3rd floor, B-wing
Printmaking is a field in which Estonian artists started to be noticed internationally as early as the 1930s and again starting in the 1960s, when, with its innovative spirit, it was the leading art form. If we do not include August Clara, who was active in the early 19th century and blended into Baltic German culture, the first Estonian graphic artists appeared in the second half of the 19th century and studied outside Estonia. In 1914 the Estonian Art Society founded the Tallinn School of Arts and Crafts (later called the State School of Arts and Crafts, the forerunner of today’s Estonian Academy of Arts), and in 1919 the Pallas School was founded in Tartu (as of 1924 the Higher Art School Pallas), which also educated graphic artists – each according to his/her objectives. The development of printmaking in this period has been dealt with thoroughly in Eesti kunsti ajalugu (History of Estonian Art) (vol. 1, II, 1977). However, it is one thing to read about art, another to see it in the original, to have the opportunity to experience its changes and to make comparisons between the different schools and individuals. Many know the name Eduard Wiiralt but, along with this printmaking genius, more than 80 other artists are represented in this exhibition, some of whom have found a worthy place in art history, while others are still awaiting research. Although printmaking is a reproductive art, pictures printed on paper are often treated carelessly, but fortunately at least single copies exists of some of the works exhibited here. Perhaps exhibition visitors will discover the charm of traditional printmaking techniques and learn to appreciate their complexity and mastery, and start to better understand this art form of a more metaphorical idiom than painting.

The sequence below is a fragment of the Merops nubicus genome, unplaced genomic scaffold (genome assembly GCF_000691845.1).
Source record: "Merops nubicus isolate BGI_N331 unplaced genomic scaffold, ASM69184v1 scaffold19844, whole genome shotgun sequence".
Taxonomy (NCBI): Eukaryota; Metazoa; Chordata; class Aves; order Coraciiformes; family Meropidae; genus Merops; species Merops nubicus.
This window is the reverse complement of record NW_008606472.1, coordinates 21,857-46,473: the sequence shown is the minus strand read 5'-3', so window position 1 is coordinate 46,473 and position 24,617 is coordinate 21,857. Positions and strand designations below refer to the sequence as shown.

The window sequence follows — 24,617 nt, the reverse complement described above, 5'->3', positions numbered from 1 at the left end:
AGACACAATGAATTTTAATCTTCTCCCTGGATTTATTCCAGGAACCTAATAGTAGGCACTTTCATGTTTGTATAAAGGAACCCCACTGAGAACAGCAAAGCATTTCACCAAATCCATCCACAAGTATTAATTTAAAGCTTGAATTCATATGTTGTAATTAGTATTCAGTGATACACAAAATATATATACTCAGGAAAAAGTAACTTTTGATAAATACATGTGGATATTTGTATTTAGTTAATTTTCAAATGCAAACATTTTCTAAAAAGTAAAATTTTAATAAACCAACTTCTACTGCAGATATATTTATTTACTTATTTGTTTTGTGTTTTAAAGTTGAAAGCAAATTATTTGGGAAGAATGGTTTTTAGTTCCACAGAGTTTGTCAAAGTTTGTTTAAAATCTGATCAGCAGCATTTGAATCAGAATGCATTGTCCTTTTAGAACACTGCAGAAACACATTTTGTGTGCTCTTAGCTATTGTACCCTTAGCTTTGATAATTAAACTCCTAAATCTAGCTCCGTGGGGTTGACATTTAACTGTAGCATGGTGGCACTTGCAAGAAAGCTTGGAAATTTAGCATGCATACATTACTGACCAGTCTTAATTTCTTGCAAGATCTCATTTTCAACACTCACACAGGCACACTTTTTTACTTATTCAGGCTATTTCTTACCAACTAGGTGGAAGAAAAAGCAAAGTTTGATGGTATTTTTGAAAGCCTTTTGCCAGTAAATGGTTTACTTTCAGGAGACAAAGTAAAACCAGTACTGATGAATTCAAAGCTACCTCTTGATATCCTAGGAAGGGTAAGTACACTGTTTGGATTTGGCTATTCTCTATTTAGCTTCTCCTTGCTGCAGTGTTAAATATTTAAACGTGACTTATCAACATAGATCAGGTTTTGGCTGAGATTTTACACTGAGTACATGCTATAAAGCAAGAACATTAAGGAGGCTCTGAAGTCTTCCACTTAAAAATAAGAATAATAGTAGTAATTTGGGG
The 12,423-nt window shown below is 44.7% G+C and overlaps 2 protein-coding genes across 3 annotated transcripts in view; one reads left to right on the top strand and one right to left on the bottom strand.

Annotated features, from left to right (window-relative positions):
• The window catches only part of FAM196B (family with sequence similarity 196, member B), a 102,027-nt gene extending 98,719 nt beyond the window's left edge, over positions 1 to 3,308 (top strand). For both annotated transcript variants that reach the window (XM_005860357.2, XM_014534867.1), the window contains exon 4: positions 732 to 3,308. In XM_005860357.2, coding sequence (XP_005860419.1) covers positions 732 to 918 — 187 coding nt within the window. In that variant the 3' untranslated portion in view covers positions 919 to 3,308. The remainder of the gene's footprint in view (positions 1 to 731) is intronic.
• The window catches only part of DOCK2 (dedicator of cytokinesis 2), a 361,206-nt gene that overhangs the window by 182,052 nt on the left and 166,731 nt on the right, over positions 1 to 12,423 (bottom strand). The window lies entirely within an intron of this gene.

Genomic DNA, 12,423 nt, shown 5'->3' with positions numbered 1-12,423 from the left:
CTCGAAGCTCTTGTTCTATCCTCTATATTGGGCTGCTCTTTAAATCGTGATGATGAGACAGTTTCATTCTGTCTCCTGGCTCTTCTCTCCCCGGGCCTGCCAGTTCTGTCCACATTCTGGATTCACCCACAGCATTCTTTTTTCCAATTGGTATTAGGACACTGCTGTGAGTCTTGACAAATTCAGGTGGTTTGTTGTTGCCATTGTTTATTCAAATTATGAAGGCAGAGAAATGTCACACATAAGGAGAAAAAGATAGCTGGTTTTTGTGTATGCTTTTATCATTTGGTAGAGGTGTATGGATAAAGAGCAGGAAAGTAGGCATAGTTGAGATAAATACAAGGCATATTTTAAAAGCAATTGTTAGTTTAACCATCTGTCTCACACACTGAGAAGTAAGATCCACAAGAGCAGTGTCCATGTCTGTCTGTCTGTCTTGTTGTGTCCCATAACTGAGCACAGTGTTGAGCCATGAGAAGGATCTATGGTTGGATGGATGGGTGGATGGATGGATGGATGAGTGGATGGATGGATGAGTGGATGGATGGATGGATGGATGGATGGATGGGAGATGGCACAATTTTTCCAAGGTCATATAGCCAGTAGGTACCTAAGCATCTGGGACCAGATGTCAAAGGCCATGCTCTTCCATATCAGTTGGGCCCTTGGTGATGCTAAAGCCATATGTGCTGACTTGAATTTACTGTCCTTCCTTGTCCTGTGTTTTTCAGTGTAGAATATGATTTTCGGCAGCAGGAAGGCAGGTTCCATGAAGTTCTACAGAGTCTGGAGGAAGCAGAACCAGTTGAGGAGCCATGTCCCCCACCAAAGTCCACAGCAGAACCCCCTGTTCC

Visuals from the exhibition are available in the Art Museum of Estonia’s digital collection.
Curator: Mai Levin
Coordinator: Anne Untera
Assistant: Karin Pastak
Exhibition design and graphic identity by: Inga Heamägi
Eduard Wiiralt. Preacher. 1932. Art Museum of Estonia